Dr. Marchant joined Associated Physicians pediatric team in August 2017.
The Man Behind the M.D.
Dr. Marchant grew up in Janesville, Wisconsin. He went to high school at Janesville Craig and did his undergraduate degree in mechanical engineering with an emphasis on biomedical engineering at the University of Minnesota. He then went to medical school at the University of Arizona and completed his residency at their medical center.
“After that, I wanted to see the country, so I worked as locum tenens which means you fill in for doctors that are sick or on a long leave and they need help to fill-in. I got to see Maine in the summer and learned how to fish, I lived in Arkansas for a bit, went to Texas, and then back to Arizona. The little stints you’d fill in were fun!”
He and his family settled in Colorado to live for ten years before moving to Texas and back to Wisconsin.
“I’m the youngest of six kids. I wanted to move back to be closer to my family and watch my fifteen-year-old grow up because soon enough he’ll be off to college. I just am looking forward to settling in more around here.”
Why Associated Physicians?
“In Texas, I was in private practice. It was smaller than AP, but the physicians owned the practice and decided how things were going to work. I’ve worked in other settings that were more corporate, and the biggest disadvantage is that you don’t get to decide how you want to ‘run the show.’ The staff at AP are great and have been so welcoming and helpful. In a corporate setting you can lose that. All seven of us AP pediatricians work well together too, which can be hard in other settings, but not here!”
“Early on I decided that I was drawn to pediatrics because kids are fun to work with, but it was mainly because it felt to me like they don’t have many advocates in this world other than maybe a parent or guardian. They also can’t vote, so they don’t get a lot of political representation. Medically, they don’t ask for the problems they have, so it’s nice to be able to help them through. It motivates me when I get to see kids back, watching them grow and develop, and seeing how parents raise their kids. If I feel like I can help them do any of that it’s rewarding to know that I have added something positive to their kids lives. I enjoy keeping kids healthy, keeping them on the right path, and anticipating problems down the road that the parents may not consider. When you walk into a pediatric clinic, there might be crying babies, but there is also a lot of laughter!”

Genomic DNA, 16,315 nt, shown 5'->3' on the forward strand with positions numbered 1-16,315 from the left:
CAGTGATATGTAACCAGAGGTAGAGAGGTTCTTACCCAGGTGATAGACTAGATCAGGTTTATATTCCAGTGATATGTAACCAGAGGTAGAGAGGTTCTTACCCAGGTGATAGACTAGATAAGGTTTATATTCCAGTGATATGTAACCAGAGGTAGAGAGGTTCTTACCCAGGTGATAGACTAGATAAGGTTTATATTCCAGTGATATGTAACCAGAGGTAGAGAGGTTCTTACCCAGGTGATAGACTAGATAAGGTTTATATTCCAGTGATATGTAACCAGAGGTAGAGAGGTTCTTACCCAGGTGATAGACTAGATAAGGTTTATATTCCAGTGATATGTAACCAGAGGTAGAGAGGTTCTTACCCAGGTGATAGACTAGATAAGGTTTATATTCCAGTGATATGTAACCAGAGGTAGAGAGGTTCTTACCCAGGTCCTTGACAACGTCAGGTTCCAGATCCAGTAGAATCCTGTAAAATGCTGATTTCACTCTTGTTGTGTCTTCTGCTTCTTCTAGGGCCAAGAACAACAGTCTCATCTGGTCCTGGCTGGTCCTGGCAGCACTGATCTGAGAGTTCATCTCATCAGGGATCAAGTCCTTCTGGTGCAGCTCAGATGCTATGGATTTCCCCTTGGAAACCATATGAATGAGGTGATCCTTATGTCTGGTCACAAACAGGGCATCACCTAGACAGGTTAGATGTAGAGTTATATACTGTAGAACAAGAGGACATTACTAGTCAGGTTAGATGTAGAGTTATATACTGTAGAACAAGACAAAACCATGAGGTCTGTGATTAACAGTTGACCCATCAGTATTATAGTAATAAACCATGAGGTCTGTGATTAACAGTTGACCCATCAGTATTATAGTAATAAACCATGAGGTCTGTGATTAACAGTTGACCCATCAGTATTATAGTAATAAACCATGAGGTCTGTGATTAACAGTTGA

What are some of your goals?
“I want to help our society with various forms of bullying, especially when you hear on the news so much about all the sexual misconduct happening. I think some of that is, boys in this case, aren’t taught early on how to treat girls. There are always ways to interject what we can do to help this. Sometimes it’s just setting he table and having parents hearing us start those conversations with their kids. That way they will be more likely to follow up at home. Another thing is general nutrition. I want to help our society with obesity in kids.”
What advice do you have for your patients and their parents?
“You aren’t expected to know everything. Just do your best. Love them unconditionally, feed them, give them attention, and we can help you through other things that come up. None of us are perfect and we are here to help you enjoy your child’s growth and development the best that we can. You are never abandoned. We are always here to help you. It’s what we do. If something doesn’t seem right on your parent radar, just call. You don’t need to know why.”
What do you want to tell any future pediatricians?
“It’s a fun field so try and get out to see kids in a setting that is different to you. If all you do is see your nephew during the holidays go out and shadow someone who works with kids like a pediatrician, of course, or even a teacher. You get to see kids change so much and so quickly so, if you like child development and being around kids, it’s a great field! Remember that you are just a part of the village to help raise that child. Listen to the parent and follow up on their concerns. They know their child better than you do. It really helps the world as a whole if you can help kids.”
“I just want to make sure I do a good job, continue to learn the systems and grow the practice, of course, but it’s a popular practice so I think that will go well. Beyond that, I’ve done the hospitalist thing and I don’t want to go back to that so, I am just looking forward to seeing kids more over time and being the primary care provider.”